There’s this process of adjustment and disclosure and strings being tied between us as others snap with a sharp noise and a slap over bare skin. We’re reaching out, feeling and thinking, fearing, running away and returning, hiding and then coming out again. A hide and seek game of sore muscles and sweaty foreheads. Old wounds start hurting again and I remember this is what a relationship does to you – it changes you, it takes you out of your comfort zone completely, it molds you, it torments you, it makes you face your worst pain and your deepest fears and your worst flaws. I’ve forgotten… It’s been so long! Oh, and the happiness, too. Happiness is a terrorist planting suicidal bombs in every new lifetime. Plants bomb. Bomb goes off. Terrorist dies. Terrorist goes to the afterlife. Terrorist is reborn. Terrorist plants bomb… (You know the drill by now.)

Uppsala is as beautiful as I remember her and I love visiting Carolina Rediviva library at the university. The reading rooms here are making me feel like I’m taking a walk through a story in an English book and remind me of lives spent in monasteries, studying and writing and dusting manuscripts and feeling like I’m in the middle of a treasure, surrounded by so much knowledge a lifetime feels too little to take it all in. My skin so thin and yellowish like an old book’s pages. My eyes always smiling and my fingertips having orgasm after orgasm touching those hand written and beautifully decorated pages, rare and precious like fine jewelry. Now I’m just a tourist, my heart dancing as we’re quietly walking along these wooden floors, careful not to disturb the students lined at the tables, studying in perfect silence.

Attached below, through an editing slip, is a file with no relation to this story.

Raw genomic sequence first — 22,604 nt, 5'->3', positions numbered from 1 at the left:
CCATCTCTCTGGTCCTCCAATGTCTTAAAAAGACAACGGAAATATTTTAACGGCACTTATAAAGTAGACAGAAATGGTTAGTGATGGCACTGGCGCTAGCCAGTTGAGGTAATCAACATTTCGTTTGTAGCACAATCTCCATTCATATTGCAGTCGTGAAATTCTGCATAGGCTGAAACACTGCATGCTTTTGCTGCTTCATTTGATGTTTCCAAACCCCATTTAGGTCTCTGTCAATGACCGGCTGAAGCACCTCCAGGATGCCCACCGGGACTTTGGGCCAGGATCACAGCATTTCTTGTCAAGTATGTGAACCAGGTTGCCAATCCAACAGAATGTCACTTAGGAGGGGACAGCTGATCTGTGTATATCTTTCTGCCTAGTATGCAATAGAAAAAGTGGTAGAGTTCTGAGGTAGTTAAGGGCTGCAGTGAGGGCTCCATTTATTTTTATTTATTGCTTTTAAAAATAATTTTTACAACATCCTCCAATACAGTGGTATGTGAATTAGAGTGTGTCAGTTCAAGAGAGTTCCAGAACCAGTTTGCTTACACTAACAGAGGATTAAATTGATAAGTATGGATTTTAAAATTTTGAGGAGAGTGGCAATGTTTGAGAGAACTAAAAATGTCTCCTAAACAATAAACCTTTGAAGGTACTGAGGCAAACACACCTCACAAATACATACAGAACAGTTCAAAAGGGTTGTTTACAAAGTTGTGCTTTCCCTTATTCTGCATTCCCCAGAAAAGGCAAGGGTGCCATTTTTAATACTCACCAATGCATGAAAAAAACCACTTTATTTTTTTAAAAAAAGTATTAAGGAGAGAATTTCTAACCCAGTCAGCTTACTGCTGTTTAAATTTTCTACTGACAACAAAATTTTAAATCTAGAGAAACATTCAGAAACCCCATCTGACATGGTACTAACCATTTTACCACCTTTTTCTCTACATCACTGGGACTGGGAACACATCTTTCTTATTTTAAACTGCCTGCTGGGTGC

The day we go on a bike ride around the lakes in the natural reservation in Sollentuna reminds me of the summer and the ride with my friend, who was in love and so scared his lover might leave him for not being good enough that he was stopping every two minutes to send text messages and make short calls and scream. Am I now experiencing the same fear? I am stronger than this. Or am I actually experiencing the same pain? That of not being loved… Or have I finally met my match? Someone with a strength that doesn’t feel threatened by mine? Is it a shock? I need to let go…

Later on the same day we’re studying each other’s skin under the microscope at the Nobel Museum and I find it fascinating. Looking at those miniature creases, at the huge thick hairs growing like branchless trees in a desert, at bruises and scratches. We’re so vulnerable and pink at such a close look, so temporary, changing all the time… It’s such an illusion to think you ever really know somebody. Not even under the microscope can you truly know. So it’s like you’re with someone new every second, really. Exciting!

His blue eyes are laughing, his dry lips revealing his white teeth, one missing on the right side. Grey hair, weather beaten face, a two day white beard and gnarled hands. In his mid sixties, tall and thin, wearing a red fleece jacket and water proof pants over mountain boots, he’s talking to his friend who’s sitting on his left on the bus taking us to Stockholm central station.

“You know”, I tell him when we get off, “I was looking at those two old men next to us. You know, the ones chattering on the seats by the door…”

“I didn’t notice them”, he answers abruptly and I know that’s not true because I’d felt he was a bit uneasy about the attention I was giving them.

“Really? They were right there, how could you not have noticed them? Anyway, I was wondering… What’s making these people so alive and yet so centered, so calm in their apparent autism? I was admiring the life in them, their joy and ease.” I continue as he gives me no answer. “Is it sport? Is it the cold? Is it this place? Or is it a combination of everything?” I keep going as we’re making our way to the train station through the frozen snow.